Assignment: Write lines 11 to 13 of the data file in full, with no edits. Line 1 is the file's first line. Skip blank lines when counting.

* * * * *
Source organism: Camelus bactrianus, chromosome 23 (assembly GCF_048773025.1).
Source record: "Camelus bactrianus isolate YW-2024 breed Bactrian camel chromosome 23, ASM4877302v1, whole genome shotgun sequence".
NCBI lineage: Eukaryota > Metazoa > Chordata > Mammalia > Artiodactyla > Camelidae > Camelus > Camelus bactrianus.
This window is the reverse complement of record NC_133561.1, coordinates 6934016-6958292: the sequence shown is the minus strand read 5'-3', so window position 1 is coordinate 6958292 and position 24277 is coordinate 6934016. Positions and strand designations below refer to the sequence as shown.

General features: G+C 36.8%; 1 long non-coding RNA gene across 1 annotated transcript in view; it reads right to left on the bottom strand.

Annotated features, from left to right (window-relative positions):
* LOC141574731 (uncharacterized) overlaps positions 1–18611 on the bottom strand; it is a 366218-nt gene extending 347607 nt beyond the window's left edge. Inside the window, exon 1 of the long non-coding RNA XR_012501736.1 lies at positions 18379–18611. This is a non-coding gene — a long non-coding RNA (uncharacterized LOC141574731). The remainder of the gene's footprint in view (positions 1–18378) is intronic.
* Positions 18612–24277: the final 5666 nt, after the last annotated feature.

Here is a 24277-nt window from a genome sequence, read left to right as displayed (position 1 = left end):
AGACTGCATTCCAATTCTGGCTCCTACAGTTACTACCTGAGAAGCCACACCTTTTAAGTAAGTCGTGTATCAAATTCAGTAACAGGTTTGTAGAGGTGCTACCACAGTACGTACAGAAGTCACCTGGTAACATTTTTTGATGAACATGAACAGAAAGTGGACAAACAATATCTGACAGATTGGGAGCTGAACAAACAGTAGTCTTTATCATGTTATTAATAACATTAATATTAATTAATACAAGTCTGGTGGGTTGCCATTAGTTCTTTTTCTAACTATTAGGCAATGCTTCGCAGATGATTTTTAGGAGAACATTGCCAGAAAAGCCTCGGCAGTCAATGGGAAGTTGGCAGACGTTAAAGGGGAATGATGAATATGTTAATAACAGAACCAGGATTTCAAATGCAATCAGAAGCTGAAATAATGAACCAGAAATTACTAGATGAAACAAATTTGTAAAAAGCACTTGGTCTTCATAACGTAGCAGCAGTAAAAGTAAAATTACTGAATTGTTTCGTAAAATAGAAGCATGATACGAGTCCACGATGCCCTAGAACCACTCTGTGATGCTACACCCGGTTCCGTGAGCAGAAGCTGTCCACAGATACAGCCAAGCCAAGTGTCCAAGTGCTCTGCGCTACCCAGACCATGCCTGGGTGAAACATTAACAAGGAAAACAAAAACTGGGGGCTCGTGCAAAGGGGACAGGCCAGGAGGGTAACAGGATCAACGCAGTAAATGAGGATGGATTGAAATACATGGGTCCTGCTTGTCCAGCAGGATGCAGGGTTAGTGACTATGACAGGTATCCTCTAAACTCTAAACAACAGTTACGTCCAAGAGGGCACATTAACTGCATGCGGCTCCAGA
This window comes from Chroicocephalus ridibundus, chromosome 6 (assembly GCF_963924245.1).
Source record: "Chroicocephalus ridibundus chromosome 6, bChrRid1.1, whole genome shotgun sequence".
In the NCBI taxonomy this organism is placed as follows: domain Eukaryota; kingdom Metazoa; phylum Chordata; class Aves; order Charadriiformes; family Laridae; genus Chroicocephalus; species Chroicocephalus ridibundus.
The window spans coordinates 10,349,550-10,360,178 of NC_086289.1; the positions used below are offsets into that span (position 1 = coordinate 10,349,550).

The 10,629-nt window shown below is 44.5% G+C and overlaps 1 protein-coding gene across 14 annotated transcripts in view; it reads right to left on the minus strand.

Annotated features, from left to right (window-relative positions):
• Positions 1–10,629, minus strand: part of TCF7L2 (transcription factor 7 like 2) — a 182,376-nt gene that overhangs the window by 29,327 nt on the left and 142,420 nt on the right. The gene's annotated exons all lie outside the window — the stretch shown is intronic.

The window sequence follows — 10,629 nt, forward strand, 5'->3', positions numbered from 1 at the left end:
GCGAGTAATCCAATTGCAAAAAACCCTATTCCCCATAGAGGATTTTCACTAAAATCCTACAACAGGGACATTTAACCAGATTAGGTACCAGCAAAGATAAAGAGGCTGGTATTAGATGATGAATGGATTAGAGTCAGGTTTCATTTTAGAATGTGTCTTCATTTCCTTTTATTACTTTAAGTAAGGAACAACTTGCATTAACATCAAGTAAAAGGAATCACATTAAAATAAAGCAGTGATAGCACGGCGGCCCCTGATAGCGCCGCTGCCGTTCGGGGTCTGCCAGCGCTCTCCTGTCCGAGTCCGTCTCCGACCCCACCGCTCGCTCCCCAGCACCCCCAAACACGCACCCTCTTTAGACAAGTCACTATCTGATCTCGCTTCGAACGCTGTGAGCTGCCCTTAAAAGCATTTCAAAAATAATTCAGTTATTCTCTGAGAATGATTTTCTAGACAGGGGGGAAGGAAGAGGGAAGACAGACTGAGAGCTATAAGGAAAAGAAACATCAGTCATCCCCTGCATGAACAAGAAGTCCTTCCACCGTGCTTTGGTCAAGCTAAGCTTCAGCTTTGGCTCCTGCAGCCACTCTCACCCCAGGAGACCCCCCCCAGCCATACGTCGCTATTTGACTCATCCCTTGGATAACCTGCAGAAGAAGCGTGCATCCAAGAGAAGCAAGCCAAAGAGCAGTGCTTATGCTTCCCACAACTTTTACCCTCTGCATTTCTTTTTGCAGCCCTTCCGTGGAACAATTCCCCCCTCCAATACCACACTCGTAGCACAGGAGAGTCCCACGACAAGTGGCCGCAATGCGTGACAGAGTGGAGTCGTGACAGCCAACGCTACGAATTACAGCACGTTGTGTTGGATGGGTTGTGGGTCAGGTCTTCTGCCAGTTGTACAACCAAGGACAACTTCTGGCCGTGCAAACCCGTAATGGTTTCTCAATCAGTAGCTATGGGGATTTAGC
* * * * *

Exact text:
This window comes from Chroicocephalus ridibundus, chromosome 6 (assembly GCF_963924245.1).
Source record: "Chroicocephalus ridibundus chromosome 6, bChrRid1.1, whole genome shotgun sequence".
In the NCBI taxonomy this organism is placed as follows: domain Eukaryota; kingdom Metazoa; phylum Chordata; class Aves; order Charadriiformes; family Laridae; genus Chroicocephalus; species Chroicocephalus ridibundus.